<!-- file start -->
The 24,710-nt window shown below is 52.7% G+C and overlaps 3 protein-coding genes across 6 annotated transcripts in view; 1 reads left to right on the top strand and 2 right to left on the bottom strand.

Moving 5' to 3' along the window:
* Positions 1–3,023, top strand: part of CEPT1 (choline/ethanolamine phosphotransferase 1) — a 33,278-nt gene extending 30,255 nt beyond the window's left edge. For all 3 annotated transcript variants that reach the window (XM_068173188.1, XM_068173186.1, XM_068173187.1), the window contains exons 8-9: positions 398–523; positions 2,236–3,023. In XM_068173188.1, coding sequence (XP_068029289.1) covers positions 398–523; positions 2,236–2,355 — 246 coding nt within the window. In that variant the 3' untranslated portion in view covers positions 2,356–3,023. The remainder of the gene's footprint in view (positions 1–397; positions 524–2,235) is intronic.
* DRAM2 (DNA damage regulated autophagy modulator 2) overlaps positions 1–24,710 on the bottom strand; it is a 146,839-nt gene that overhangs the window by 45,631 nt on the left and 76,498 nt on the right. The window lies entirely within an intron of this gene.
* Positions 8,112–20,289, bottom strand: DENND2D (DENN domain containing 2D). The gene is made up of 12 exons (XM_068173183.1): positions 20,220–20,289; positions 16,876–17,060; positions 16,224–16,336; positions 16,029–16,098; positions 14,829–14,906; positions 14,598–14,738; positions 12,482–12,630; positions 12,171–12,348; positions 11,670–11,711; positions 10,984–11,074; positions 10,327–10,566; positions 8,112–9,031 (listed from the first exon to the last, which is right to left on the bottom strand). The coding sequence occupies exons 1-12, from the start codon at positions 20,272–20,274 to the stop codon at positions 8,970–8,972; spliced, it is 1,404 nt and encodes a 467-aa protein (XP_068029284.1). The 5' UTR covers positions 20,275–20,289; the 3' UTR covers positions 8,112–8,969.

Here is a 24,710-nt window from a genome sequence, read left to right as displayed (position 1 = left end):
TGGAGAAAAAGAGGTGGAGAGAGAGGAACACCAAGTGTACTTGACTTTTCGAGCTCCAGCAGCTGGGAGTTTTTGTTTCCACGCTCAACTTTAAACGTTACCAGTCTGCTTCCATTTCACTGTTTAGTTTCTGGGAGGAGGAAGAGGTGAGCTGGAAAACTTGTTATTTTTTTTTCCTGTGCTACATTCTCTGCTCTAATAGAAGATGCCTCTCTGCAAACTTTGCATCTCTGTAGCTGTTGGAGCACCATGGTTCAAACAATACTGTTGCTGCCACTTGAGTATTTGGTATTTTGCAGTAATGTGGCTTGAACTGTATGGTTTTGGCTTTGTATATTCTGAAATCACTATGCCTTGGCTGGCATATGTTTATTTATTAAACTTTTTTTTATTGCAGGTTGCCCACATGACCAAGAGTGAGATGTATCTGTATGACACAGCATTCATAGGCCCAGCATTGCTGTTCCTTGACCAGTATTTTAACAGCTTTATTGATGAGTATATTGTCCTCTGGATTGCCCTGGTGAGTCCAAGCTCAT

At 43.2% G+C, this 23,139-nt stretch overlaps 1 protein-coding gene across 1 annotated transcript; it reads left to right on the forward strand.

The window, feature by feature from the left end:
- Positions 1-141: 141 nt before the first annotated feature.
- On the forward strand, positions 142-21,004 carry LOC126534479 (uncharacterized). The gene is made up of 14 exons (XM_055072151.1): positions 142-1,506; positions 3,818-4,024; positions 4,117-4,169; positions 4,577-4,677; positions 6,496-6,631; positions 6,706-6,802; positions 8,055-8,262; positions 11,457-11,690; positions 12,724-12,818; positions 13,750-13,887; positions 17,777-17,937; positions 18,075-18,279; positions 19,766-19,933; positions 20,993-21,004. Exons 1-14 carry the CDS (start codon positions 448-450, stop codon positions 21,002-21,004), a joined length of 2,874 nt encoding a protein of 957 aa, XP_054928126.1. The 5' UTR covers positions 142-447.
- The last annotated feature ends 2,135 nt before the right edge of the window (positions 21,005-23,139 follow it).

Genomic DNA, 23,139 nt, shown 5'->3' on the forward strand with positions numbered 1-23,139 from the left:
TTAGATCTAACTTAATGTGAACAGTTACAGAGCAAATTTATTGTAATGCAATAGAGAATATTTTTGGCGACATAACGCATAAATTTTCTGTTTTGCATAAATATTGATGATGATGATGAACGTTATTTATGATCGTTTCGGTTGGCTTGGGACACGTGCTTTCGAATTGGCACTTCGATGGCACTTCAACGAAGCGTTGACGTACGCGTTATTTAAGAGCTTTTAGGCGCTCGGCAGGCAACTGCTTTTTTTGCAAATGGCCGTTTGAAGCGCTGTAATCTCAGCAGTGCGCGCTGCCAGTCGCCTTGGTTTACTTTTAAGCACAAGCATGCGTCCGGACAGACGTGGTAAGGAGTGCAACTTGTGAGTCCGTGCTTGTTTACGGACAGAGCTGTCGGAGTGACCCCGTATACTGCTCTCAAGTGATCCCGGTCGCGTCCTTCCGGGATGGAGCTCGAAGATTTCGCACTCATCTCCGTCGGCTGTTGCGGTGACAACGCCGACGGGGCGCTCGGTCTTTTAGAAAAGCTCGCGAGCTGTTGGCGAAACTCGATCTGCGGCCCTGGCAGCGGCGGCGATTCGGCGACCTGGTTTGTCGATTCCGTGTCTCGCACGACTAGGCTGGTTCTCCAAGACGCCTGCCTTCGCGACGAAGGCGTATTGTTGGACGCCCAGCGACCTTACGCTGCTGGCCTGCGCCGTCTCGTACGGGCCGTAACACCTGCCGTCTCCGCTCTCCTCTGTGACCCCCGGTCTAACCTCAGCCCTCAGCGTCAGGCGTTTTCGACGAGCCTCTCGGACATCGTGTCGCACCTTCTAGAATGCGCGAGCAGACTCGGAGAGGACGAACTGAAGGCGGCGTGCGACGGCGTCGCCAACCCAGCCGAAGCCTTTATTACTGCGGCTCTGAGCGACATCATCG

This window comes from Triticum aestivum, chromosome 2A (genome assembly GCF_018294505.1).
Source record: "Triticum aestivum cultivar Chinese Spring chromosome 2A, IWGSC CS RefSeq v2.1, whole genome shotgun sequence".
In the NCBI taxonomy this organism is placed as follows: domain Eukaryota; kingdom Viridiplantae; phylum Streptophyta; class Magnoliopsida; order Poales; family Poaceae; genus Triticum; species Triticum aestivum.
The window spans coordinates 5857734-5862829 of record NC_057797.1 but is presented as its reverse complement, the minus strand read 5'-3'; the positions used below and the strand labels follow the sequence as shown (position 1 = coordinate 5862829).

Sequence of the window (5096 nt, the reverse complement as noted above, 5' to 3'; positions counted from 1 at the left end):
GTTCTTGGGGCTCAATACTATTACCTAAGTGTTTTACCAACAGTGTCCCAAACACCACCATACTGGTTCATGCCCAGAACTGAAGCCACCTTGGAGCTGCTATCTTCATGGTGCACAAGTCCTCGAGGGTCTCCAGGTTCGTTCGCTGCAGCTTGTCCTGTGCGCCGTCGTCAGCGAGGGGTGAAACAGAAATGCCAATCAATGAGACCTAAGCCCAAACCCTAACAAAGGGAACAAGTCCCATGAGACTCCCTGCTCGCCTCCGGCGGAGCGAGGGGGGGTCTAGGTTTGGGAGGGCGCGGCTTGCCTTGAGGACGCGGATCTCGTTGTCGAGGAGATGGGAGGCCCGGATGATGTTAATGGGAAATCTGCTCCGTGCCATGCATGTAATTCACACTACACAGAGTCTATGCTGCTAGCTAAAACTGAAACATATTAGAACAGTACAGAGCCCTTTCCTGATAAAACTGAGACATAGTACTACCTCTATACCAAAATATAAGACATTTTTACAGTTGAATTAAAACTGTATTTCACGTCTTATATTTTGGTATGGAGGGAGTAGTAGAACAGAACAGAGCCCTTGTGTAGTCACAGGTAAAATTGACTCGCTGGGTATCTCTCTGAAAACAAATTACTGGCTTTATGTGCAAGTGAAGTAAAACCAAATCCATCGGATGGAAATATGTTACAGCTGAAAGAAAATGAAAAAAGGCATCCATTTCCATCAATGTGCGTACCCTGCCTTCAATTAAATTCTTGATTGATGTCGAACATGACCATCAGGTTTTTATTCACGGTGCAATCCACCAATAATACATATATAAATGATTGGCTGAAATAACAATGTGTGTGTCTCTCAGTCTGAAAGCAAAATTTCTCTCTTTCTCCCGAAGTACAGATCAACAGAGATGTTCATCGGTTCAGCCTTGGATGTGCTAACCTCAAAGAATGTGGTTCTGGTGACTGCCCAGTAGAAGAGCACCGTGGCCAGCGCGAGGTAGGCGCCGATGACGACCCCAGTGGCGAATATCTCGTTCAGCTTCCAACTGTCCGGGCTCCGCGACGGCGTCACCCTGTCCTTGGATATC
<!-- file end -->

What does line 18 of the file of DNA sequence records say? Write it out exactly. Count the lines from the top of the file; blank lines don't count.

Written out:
The window spans coordinates 5857734-5862829 of record NC_057797.1 but is presented as its reverse complement, the minus strand read 5'-3'; the positions used below and the strand labels follow the sequence as shown (position 1 = coordinate 5862829).